The decision to vote in the Senate on what is being called a “skinny repeal” of Obamacare is a victory for tea party conservatives like Senators Rand Paul and Mike Lee. It is also a victory for those who believe lawmakers should be held accountable. This decision adds transparency and integrity to a health care legislative process that desperately needs it.
The biggest complaint about Republicans is that they do not know how to govern – when they control Congress, they cannot coalesce around a set of policies and pass meaningful legislation. There are many reasons for this, including a failure to sell their ideas to the American people. When their attempts to move forward with major reforms fail, GOP leadership then tends to put the blame on complex, process-oriented minutiae.
Instead of taking tough votes in the House and Senate, GOP leadership will issue a long statement that ends by saying the bill “couldn’t pass.” This is infuriating to the average person, who fell asleep halfway into the phrase “reconciliation package.”
Until yesterday, it seemed like that same foregone conclusion would play out with the Senate’s replacement for Obamacare, the Better Care Reconciliation Act (BCRA). If repeal and replace is attempted outside of reconciliation, Republicans need a 60-vote margin to pass a replacement. Given that Republican Senators Susan Collins of Maine and Lisa Murkowski of Alaska went against their party and voted “no” along with all the Democrats on Tuesday, that route looks like an impossibility.
Thanks to a tie-breaking vote by Vice President Mike Pence, the Senate can now move forward on the Obamacare debate and consider repealing the “tax” parts of Obamacare: the individual and employer mandates and the medical device tax. This is being dubbed “skinny repeal.” It does not include pieces of the BCRA that dole out taxpayer dollars to prop up failing insurance companies. In other words, the Senate can move to vote on repealing as many mandates and taxes as they can agree on, even if they do not have the votes to repeal Obamacare outright.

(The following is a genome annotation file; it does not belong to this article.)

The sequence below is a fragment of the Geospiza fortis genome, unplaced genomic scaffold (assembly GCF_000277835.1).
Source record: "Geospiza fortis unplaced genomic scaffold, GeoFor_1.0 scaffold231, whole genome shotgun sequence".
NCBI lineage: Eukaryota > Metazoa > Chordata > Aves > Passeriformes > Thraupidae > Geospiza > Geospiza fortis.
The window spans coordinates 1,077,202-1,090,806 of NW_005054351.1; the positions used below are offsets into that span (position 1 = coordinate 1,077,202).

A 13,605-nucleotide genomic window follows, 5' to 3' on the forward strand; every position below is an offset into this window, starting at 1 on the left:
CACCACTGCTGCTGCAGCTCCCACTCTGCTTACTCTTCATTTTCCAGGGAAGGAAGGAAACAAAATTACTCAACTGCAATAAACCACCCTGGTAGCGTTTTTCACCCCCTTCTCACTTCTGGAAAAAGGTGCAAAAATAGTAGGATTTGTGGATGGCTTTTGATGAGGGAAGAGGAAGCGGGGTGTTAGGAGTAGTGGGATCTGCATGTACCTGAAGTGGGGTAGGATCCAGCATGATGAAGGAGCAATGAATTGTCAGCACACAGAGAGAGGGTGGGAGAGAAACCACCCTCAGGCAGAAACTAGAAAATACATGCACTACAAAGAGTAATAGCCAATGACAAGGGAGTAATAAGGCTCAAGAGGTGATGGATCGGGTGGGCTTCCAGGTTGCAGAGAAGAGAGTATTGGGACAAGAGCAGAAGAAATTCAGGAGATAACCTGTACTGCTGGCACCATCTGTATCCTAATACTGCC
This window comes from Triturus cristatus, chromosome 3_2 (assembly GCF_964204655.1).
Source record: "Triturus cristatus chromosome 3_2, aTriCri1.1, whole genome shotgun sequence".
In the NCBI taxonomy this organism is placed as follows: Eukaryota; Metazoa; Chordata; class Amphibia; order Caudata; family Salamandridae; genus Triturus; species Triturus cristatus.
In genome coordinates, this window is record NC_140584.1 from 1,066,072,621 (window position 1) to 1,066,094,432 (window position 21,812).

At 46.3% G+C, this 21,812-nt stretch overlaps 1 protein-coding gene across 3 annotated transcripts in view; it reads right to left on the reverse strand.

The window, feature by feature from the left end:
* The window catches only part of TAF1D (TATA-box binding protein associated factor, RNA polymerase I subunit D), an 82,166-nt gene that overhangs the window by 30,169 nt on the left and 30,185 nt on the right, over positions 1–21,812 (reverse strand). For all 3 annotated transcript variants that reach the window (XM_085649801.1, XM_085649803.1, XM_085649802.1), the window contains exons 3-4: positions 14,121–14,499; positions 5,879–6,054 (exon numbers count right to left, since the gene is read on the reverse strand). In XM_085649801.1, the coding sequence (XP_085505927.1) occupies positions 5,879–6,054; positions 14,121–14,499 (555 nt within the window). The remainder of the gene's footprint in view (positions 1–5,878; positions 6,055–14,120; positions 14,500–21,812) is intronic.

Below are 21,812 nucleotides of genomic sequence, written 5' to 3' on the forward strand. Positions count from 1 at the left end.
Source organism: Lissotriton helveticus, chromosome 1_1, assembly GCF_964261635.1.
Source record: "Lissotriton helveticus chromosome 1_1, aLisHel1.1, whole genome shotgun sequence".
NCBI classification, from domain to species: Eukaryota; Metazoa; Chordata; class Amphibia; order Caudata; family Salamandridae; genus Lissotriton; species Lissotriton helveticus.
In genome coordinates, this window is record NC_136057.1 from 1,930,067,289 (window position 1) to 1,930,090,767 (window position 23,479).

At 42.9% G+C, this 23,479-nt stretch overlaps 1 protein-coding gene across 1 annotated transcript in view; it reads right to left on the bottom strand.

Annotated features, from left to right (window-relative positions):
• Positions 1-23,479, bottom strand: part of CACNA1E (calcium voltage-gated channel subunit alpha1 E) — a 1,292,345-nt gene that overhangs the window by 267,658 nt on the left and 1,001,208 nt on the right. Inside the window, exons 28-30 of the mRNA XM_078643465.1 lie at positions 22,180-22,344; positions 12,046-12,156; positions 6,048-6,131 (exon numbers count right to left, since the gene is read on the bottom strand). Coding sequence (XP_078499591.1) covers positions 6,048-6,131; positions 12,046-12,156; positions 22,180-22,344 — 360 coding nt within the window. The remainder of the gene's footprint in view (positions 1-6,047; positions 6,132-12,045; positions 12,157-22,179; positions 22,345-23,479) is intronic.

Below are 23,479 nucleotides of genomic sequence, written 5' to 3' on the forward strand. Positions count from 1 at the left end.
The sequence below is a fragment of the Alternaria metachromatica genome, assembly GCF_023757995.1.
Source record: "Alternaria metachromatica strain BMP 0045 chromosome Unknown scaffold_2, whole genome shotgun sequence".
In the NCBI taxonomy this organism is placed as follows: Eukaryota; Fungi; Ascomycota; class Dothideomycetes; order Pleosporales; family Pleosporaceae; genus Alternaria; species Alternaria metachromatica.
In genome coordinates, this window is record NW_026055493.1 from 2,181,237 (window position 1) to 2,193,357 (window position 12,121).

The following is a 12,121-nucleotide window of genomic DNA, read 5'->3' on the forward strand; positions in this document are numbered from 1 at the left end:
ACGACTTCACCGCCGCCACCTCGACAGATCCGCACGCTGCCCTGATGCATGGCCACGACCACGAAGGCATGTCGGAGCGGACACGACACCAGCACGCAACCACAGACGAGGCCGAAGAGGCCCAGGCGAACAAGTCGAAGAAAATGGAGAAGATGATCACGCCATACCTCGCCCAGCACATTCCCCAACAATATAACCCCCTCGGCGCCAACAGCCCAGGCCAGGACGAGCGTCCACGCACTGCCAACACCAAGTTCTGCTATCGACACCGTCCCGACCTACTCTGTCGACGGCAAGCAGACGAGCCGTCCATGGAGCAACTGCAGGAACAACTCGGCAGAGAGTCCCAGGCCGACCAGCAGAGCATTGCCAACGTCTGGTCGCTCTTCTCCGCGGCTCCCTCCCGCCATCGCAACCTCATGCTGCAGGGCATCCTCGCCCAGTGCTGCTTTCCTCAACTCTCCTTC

Senator McConnell informed me that the plan for today is to take up the 2015 clean repeal bill as I’ve urged. If that is the plan, I will vote to proceed to have this vote. I also now believe we will be able to defeat the new spending and bailouts. I’ve been told by leadership their bill would now need 60 votes to pass, votes they do not have. Therefore I believe it will fail. If we cannot pass full, clean 2015 repeal, I’ve also been told we will vote on whatever version of CLEAN repeal we can pass. Repealing mandates & taxes, without new spending and bailouts. This is the path I’ve been urging, and what I discussed with President Trump. If this is indeed the plan, I will vote to proceed and I will vote for any all measures that are clean repeal.
Senate Majority Leader Mitch McConnell, who had previously promised to repeal Obamacare “root and branch,” has had a difficult time coalescing the Senate around a single piece of legislation. With the defection of Collins and Murkowski, there was no margin of error on Tuesday’s vote. That led McConnell to warn that “any senator who votes against starting a debate is telling America that you are fine with the Obamacare nightmare,” and that’s a “position even Democrats have found hard to defend.”
Holding a vote on repealing Obamacare, even one that is doomed to fail because Senate Republicans do not have 60 votes, is a smart chess move. Remember the dozens of Obamacare repeal votes that were held, even though President Obama would have never signed into law a rollback of his signature achievement? Murkowski was one of the senators who voted for repeal then when her support was meaningless.
That’s why these votes are more than symbolic. They place lawmakers on the record, and help their constituents see past the rhetoric and into reality. When GOP leadership fails to hold these votes, it provides cover for turncoats and hypocrites within their party. Voters deserve to see where their representatives stand.